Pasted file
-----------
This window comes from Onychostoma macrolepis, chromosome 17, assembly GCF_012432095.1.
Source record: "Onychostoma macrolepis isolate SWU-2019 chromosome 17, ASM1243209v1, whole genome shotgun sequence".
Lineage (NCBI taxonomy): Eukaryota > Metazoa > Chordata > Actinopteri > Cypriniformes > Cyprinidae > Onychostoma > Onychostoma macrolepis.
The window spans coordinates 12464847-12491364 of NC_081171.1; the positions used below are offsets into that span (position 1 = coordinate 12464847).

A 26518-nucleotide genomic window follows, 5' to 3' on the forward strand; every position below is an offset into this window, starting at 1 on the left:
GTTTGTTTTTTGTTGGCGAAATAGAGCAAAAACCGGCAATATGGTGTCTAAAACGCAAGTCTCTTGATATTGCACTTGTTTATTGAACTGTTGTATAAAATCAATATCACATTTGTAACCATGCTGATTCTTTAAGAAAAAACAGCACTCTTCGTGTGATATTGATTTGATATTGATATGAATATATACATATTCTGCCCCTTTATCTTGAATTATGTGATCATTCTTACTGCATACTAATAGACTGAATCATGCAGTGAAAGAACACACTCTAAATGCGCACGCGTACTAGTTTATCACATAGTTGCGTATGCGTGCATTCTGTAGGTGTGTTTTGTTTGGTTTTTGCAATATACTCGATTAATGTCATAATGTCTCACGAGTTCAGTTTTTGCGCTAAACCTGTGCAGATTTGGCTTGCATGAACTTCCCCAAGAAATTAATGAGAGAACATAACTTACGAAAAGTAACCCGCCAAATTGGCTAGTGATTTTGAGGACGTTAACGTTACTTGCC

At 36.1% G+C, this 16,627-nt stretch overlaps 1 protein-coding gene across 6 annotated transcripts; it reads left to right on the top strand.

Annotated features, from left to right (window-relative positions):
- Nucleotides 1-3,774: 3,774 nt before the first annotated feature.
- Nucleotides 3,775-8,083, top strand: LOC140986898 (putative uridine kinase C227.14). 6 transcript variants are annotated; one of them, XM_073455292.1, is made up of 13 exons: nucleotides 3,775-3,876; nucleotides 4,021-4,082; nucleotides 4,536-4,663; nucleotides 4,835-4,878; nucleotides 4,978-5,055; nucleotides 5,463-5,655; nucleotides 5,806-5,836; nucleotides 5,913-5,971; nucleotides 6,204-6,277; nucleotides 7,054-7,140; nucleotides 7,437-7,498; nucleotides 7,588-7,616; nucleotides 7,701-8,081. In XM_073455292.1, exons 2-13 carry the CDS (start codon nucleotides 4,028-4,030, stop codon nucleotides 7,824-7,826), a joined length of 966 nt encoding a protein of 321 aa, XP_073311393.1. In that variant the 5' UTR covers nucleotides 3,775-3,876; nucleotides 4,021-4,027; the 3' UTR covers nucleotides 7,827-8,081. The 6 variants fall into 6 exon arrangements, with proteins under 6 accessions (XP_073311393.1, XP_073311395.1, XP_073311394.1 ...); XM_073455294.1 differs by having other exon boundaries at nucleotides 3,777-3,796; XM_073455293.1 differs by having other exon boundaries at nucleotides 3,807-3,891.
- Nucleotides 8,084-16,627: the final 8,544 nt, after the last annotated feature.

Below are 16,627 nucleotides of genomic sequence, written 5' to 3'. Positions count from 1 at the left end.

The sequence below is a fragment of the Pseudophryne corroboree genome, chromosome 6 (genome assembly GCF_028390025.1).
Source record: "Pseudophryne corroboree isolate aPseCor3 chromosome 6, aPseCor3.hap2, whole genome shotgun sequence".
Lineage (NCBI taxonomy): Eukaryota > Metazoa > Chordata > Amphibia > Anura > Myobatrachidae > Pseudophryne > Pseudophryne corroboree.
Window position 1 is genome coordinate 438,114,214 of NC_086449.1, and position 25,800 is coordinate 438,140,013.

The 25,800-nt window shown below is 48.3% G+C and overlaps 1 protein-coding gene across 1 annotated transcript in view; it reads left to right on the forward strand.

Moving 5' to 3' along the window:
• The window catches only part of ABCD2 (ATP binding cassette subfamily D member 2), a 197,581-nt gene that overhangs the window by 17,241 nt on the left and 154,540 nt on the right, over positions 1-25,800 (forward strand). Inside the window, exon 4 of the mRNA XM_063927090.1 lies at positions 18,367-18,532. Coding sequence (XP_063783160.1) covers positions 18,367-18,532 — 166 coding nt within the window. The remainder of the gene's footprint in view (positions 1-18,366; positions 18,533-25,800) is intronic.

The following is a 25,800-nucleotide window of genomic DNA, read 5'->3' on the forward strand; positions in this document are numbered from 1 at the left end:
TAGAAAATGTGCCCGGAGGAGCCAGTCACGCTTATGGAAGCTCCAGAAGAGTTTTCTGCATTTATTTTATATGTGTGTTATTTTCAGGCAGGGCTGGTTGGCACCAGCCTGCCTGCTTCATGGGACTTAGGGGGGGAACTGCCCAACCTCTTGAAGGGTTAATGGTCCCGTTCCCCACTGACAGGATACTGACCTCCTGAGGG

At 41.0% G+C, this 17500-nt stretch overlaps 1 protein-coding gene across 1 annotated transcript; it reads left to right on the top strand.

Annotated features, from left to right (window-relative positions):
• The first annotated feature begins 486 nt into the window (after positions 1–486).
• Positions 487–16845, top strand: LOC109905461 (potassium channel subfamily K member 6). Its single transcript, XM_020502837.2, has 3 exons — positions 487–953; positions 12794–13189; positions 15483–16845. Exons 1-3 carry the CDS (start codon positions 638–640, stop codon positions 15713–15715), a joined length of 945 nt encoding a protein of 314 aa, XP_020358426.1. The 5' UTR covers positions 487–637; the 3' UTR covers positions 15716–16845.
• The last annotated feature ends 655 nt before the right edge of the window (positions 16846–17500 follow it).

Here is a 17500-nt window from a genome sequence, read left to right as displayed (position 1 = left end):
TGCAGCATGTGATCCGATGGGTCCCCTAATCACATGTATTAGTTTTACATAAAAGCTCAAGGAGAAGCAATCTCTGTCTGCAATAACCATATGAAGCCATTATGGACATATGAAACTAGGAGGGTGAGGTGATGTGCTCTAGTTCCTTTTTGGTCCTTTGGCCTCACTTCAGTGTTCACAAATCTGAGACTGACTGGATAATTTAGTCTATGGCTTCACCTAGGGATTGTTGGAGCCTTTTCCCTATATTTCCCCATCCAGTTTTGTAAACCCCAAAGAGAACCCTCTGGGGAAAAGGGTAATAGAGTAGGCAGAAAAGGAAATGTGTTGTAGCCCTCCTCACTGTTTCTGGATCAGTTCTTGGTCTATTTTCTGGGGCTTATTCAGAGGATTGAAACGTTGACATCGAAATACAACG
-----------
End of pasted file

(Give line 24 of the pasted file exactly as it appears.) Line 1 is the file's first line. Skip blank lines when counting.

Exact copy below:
• The first annotated feature begins 486 nt into the window (after positions 1–486).